It’s an act also not selling like it used to. People are backing away from Chief Zee these days.
He once made $1,500 for a two-hour personal appearance in Richmond with Bruce Smith and Art Monk. Now it’s down to Greene Turtle in Olney on game day for “a few dollars and dinner.”
“Back then, the players would call me and say, ‘You want to do this, you want to do that,’ and they would get me paid on their appearances. But the new players, it don’t make no difference. That’s all right. I ain’t got no problem with that.”
He shows you a small gold ring with a three-millimeter black-and-white face inside it. “That’s my Mama’s mama, a full-blooded Seminole Indian,” says Williams, adding that she died when he was 3 years old. He can’t find any documented proof but says he is looking into it. (“I heard that,” Derrick says, a tad skeptical. “I don’t know about that, though.”)
Williams is told his predicament now does have similarities to the man known as the last wild Indian.
“Who’s that, Geronimo?”
No, his name was Ishi. Starving after his tribe and family had been killed, he emerged from the Northern California wilderness in 1911 to a modern culture he could not fathom or adapt to. Within five years, his immune system failed, and he died of tuberculosis.
Chief Zee is dying, too. Zema Williams just doesn’t know it. And as you spend time with this warm, old man who hugs you and tells you “God Bless You” after every exchange on the phone or in person, you don’t have the heart to tell him to his face.
“One little Indian, two little Indian, three little Indians,” he hums, chuckling. “I’m a dying breed, all right — the last person representing a team where you can actually see my face. The rest of ’em is all cartoon characters.”
He has to go back to Veteran’s Hospital for his cataract Wednesday. As long as he can see through one eye, he will be there Monday night.
“I feel like I’ll know when it’s time,” Zema Williams says. “I’m not changing. I can’t. I came in this way. I’m going out this way.”
For more by Mike Wise, visit washingtonpost.com/wise.
Should Redskins Mascot Chief Zee Know Better Because He's Black?
In yesterday'sWashington Post,a story appeared about Chief Zee, the African-American Redskins fan who has been the team's semi-official mascot for 35 years. The profile was written by Mike Wise, a clear advocate of changing the Washington team's name and a thorn in the side of the fans who are dead-set against the change.
The profile wasn't kind to Chief Zee, whose real name is Zema Williams. Here are some of the zingers from Wise:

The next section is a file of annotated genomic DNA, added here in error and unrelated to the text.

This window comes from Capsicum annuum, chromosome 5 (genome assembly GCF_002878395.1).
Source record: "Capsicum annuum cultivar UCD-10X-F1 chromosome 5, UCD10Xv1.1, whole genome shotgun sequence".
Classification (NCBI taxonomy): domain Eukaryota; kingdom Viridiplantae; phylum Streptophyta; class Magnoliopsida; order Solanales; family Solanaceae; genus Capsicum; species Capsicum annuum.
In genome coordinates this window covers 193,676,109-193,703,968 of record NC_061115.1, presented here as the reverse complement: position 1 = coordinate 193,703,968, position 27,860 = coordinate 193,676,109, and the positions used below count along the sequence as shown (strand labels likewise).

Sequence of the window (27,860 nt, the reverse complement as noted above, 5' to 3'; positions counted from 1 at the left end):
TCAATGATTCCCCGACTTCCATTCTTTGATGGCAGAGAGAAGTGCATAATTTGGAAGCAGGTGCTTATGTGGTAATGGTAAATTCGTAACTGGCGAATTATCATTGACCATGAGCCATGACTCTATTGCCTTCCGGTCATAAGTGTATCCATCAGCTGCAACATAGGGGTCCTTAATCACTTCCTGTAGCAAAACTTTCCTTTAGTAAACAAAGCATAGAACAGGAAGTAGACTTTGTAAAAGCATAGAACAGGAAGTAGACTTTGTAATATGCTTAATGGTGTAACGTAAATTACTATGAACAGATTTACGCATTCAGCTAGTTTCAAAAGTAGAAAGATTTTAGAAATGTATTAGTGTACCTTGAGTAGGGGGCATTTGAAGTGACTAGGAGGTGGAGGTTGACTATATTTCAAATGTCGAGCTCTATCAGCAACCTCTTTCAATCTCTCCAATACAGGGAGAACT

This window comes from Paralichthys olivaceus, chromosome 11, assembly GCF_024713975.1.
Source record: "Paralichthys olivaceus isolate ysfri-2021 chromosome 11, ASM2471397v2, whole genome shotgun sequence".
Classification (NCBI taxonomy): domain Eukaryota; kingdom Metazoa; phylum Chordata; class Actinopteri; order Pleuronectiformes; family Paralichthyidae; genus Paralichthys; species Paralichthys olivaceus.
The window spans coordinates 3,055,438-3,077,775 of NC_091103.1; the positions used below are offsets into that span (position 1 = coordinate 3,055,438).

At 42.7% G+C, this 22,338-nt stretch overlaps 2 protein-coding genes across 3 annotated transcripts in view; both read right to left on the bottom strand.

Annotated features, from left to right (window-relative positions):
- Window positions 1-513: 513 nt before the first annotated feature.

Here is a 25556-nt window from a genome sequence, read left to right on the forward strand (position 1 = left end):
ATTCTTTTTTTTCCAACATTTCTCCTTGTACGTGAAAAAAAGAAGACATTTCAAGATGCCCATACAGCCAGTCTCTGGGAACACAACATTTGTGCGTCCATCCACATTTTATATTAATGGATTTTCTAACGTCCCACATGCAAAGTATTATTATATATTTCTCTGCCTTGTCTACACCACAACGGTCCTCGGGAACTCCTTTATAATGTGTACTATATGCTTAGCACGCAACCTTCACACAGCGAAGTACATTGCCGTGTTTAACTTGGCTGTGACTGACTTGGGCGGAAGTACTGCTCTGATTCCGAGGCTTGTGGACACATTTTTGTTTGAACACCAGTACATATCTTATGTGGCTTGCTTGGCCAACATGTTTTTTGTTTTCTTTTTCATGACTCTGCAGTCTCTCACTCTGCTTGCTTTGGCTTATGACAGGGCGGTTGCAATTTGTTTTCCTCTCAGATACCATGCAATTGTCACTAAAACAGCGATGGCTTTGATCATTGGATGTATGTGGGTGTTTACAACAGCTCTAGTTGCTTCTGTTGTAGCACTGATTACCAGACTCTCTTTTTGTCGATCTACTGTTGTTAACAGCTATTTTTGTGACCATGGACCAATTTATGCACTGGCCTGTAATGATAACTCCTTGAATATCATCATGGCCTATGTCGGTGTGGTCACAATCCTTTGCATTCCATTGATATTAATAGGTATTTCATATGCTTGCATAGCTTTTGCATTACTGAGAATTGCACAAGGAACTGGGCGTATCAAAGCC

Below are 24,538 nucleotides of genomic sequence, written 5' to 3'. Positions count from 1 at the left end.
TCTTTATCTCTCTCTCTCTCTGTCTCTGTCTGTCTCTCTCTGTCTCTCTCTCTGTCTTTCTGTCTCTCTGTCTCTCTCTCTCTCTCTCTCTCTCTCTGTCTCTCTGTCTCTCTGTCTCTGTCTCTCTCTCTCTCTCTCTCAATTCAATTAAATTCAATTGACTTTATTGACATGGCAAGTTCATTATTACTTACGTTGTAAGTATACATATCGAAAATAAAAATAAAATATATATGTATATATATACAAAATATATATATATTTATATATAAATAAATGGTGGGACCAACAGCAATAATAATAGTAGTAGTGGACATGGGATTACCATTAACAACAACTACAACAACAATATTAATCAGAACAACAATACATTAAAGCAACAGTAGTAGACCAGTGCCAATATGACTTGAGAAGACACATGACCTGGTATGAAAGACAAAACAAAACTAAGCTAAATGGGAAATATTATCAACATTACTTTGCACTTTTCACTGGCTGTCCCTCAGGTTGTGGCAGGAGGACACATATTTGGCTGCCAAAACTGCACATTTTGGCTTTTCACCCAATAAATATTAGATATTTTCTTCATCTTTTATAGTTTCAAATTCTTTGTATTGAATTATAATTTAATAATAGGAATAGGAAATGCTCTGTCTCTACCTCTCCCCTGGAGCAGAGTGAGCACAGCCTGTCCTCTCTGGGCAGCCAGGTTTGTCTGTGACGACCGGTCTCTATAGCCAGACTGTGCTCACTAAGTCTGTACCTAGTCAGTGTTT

• "[Chief Zee's] one-man, self-anointed tribe is nearing extinction."
• "In some ways, it’s as if Archie Bunker or Amos and Andy were hurled forward in time, not sure what to make of all these hypersensitive, politically correct folk who want them gone."
• "Trying to enlighten him is like trying to enlighten your half-cocked, old-head uncle who uses racial epithets at Thanksgiving dinner. At some point, you either let him eat or kick him out."
• "Chief Zee is dying ... Zema Williams just doesn’t know it."
• "[Redskins owner Dan] Snyder and NFL Commissioner Roger Goodell have grandfathered in Chief Zee, tone-deaf to the caricaturing of an ethnic minority."
It's that last one (we've listed them out of order) that brings up a touchy issue. Wise's story is rife with remarks that could be taken as playing on stereotypes of black Americans. On the ever-lively Washington Post comments section below the story, Zee's defenders are calling the article a racially-charged hit piece on a "sick old man" (Williams is undergoing cataract surgery) whose intention has always been to "make people smile." Zee's critics counter that one ethnic minority parodying another (Zee freely uses the word Injun) is old-timey minstrelsy times two.
We recommend reading the entire piece ("Chief Zee, the Redskins, and the Setting Sun"), which is well-written -- is Wise cruelly mocking a 72-year-old man and even playing the race card? Or should Zema Williams know better than to put on the redface becausehe is black, and is his treatment by Wise turnabout and fair play?